Affluenza: 10 Rich People Who Got Away With Horrible Crimes
It often seems like there are two tracks that exist within our justice system: One for people who are poor and have little influence, and another for people who are rich and wield either political, business, or financial influence over the proceedings.
Check out some of the cases where rich people got off with absurdly light “punishments” for crimes they committed, and make a decision for yourself.
Ever since his wife vanished three decades ago, millionaire Robert Durst has been in the public eye under suspicion for her murder. He was never convicted of that crime, although he was the only person that knew of her whereabouts that night.
Later, he moved to Galveston, Texas, where he posed as a mute woman and rented a cheap apartment. He confessed to killing his friend and neighbor, Morris Black — he says it was in a dispute over a gun — and chopping up his body in order to hide it in a nearby lake. Even though he confessed to killing a person and mutilating his body, a Texas jury found him not guilty.
Now, he might finally face justice, as he was recently ordered to return to Los Angeles to face trial for another murder — this time, of his best friend Susan.
The term “affluenza” made its way into pop culture after it was used by a psychologist testifying at Ethan Couch’s trial. The psychologist used the term to explain that Couch had led such a privileged life he didn’t believe there could be consequences for his actions.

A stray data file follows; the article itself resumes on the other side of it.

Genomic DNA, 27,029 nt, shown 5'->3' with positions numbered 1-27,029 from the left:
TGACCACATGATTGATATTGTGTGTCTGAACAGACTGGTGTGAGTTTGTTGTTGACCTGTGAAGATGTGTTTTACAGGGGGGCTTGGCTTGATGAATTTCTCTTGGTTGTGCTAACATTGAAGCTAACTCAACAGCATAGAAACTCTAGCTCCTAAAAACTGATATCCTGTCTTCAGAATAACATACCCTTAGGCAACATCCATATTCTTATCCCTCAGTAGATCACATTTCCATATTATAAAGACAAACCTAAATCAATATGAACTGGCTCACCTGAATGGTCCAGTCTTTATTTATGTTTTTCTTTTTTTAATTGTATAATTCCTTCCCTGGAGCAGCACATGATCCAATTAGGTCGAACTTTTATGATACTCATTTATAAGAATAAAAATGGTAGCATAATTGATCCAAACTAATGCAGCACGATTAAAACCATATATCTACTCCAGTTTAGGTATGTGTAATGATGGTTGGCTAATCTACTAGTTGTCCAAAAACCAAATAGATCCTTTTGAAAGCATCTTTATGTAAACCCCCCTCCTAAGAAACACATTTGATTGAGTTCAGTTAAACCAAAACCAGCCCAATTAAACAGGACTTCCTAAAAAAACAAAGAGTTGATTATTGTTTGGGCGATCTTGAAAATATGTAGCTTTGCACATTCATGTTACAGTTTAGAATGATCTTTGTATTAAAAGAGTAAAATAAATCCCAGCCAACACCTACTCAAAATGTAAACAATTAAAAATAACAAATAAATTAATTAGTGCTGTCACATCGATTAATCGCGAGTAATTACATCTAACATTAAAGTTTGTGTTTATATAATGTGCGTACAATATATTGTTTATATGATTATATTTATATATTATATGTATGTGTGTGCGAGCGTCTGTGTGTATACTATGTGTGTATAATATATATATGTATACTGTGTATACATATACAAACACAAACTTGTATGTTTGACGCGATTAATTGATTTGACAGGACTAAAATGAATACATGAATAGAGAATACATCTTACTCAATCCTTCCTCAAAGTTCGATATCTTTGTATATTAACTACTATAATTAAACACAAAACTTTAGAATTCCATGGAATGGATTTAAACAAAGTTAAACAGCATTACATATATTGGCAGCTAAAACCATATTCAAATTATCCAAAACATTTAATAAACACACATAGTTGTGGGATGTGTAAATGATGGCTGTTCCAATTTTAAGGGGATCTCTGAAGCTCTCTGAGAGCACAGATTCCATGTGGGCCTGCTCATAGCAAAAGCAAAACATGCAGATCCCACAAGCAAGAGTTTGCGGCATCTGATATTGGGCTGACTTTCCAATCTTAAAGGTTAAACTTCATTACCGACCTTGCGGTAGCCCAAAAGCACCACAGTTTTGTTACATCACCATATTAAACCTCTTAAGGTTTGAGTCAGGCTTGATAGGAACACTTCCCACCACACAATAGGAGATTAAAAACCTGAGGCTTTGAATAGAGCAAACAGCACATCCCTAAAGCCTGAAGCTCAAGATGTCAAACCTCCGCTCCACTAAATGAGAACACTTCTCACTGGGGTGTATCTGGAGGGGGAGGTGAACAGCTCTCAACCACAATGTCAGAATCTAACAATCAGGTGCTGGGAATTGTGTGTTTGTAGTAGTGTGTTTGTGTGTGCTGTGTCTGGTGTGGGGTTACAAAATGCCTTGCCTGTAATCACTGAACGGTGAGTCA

Ethan Couch was arrested after killing four people while he was drunk and speeding in his car. Since Couch, aged 16, was a minor at the time of the crime, there was a lot of discretion available to the judge for sentencing. Couch was charged with intoxicated manslaughter, but only received four years probation — no jail time.
Although drugs and alcohol seem to be just part of the landscape when you’re a rockstar, ex-Queens of the Stone Age bassist Nick Oliveri proved that there really are different standards for drug possession the richer you get.
When police raided his house and found it full of cocaine and meth, Oliveri took his wife hostage with a shotgun rather than hand over the drugs. The standoff lasted four hours, and although a SWAT team showing up at your house usually means you’re in huge trouble, Oliveri got off light — he was only given probation and ordered to go to anger management.
However, the scandal did affect Oliveri’s career, and he was frequently booed off the stage before Queens of the Stone Age fired him.